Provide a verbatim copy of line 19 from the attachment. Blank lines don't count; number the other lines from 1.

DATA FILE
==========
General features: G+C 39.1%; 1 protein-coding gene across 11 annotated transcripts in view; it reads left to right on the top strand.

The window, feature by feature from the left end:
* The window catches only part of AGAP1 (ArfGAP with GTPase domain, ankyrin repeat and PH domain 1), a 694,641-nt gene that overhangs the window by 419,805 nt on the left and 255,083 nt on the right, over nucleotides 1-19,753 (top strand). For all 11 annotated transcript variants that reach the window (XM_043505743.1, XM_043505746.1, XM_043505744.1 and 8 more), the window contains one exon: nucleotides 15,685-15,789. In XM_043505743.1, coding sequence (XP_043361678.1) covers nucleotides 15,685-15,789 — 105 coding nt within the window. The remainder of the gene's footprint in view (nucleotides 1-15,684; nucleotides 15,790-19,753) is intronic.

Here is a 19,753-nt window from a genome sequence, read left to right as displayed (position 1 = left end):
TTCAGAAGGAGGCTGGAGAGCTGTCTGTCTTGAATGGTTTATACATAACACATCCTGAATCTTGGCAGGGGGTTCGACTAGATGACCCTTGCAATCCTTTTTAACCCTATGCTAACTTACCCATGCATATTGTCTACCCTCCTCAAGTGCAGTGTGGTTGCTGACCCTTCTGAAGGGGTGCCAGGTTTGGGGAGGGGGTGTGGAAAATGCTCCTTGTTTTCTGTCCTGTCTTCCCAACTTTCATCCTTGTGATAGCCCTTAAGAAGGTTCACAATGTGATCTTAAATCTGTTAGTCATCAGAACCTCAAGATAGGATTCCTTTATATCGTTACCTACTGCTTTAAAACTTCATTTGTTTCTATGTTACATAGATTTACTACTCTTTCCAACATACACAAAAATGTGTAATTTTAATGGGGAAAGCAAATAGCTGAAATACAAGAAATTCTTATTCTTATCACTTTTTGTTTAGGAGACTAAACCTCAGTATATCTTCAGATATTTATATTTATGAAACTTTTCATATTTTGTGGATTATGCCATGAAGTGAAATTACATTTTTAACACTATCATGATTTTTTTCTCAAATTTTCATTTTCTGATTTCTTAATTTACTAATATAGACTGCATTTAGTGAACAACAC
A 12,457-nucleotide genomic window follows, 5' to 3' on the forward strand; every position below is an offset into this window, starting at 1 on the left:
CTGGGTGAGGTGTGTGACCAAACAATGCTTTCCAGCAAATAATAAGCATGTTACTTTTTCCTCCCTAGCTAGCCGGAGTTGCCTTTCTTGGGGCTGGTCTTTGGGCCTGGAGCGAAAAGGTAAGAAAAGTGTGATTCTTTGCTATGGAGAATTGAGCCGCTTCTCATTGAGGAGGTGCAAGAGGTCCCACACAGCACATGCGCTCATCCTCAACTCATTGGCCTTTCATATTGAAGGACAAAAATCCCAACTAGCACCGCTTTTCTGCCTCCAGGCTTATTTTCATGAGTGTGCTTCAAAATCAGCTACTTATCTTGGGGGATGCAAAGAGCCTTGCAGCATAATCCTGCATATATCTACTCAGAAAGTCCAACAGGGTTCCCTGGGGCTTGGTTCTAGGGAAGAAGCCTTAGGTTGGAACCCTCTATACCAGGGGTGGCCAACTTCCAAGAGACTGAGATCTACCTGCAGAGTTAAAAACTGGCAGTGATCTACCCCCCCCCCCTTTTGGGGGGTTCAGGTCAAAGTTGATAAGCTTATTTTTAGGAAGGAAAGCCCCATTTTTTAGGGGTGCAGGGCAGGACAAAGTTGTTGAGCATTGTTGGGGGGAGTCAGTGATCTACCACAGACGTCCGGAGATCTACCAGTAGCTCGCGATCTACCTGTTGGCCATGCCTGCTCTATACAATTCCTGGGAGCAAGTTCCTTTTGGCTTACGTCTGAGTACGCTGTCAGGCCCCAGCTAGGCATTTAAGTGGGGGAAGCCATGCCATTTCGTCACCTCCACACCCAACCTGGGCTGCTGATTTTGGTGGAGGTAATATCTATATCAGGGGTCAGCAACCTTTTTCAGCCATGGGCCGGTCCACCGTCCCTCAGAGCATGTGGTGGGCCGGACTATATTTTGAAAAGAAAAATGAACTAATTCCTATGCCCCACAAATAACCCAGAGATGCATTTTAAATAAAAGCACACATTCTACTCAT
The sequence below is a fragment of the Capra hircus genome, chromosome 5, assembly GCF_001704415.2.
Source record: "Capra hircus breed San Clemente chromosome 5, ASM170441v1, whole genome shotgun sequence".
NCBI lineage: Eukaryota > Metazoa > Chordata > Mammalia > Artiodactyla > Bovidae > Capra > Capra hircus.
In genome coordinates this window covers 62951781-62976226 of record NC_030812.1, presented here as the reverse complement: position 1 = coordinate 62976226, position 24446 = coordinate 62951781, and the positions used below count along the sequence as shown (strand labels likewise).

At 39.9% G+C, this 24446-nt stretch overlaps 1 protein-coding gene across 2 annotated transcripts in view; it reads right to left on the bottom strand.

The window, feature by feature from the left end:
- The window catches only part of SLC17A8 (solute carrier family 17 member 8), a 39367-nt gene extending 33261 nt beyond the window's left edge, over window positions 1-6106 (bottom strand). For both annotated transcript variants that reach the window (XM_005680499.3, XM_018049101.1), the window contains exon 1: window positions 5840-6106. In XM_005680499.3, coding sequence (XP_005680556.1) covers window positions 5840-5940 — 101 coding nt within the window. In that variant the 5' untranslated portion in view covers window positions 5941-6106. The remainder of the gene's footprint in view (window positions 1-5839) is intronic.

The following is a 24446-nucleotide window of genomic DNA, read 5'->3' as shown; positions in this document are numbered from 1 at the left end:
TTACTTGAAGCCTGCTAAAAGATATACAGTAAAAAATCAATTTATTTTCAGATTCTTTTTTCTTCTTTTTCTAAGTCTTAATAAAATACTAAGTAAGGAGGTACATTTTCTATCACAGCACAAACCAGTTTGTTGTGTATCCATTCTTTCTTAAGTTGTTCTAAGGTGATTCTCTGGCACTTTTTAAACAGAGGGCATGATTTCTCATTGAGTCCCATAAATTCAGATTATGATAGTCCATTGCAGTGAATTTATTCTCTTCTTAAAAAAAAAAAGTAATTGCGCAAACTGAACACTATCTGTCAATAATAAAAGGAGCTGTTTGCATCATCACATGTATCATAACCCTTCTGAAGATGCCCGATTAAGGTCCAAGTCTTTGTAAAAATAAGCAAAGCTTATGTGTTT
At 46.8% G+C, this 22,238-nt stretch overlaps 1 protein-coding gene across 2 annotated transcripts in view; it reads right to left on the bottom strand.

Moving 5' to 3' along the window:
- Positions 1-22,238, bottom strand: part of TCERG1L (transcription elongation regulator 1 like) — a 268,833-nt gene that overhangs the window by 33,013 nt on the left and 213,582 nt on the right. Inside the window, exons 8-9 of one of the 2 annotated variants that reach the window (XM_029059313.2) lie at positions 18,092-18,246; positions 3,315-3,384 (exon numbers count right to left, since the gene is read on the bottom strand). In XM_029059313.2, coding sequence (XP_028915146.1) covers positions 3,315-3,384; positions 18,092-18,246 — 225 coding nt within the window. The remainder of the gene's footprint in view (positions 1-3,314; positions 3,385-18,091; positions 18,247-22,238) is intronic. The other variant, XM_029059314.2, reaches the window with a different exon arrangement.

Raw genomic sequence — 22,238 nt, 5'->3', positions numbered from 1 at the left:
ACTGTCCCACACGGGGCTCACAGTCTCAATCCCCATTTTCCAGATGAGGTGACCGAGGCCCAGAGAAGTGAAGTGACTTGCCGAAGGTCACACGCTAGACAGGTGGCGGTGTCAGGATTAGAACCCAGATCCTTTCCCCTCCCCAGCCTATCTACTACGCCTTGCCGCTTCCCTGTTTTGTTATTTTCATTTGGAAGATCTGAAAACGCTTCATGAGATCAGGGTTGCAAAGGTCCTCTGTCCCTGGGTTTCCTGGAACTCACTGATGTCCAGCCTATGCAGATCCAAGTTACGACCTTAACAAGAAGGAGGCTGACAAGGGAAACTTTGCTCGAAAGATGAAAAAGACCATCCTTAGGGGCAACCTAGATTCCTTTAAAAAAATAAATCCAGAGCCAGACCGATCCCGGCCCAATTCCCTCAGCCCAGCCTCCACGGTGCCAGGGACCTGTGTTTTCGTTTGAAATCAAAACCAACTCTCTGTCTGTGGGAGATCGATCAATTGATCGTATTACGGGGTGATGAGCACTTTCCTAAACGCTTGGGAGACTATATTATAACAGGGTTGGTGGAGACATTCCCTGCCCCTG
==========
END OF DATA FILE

- Positions 1-22,238, bottom strand: part of TCERG1L (transcription elongation regulator 1 like) — a 268,833-nt gene that overhangs the window by 33,013 nt on the left and 213,582 nt on the right. Inside the window, exons 8-9 of one of the 2 annotated variants that reach the window (XM_029059313.2) lie at positions 18,092-18,246; positions 3,315-3,384 (exon numbers count right to left, since the gene is read on the bottom strand). In XM_029059313.2, coding sequence (XP_028915146.1) covers positions 3,315-3,384; positions 18,092-18,246 — 225 coding nt within the window. The remainder of the gene's footprint in view (positions 1-3,314; positions 3,385-18,091; positions 18,247-22,238) is intronic. The other variant, XM_029059314.2, reaches the window with a different exon arrangement.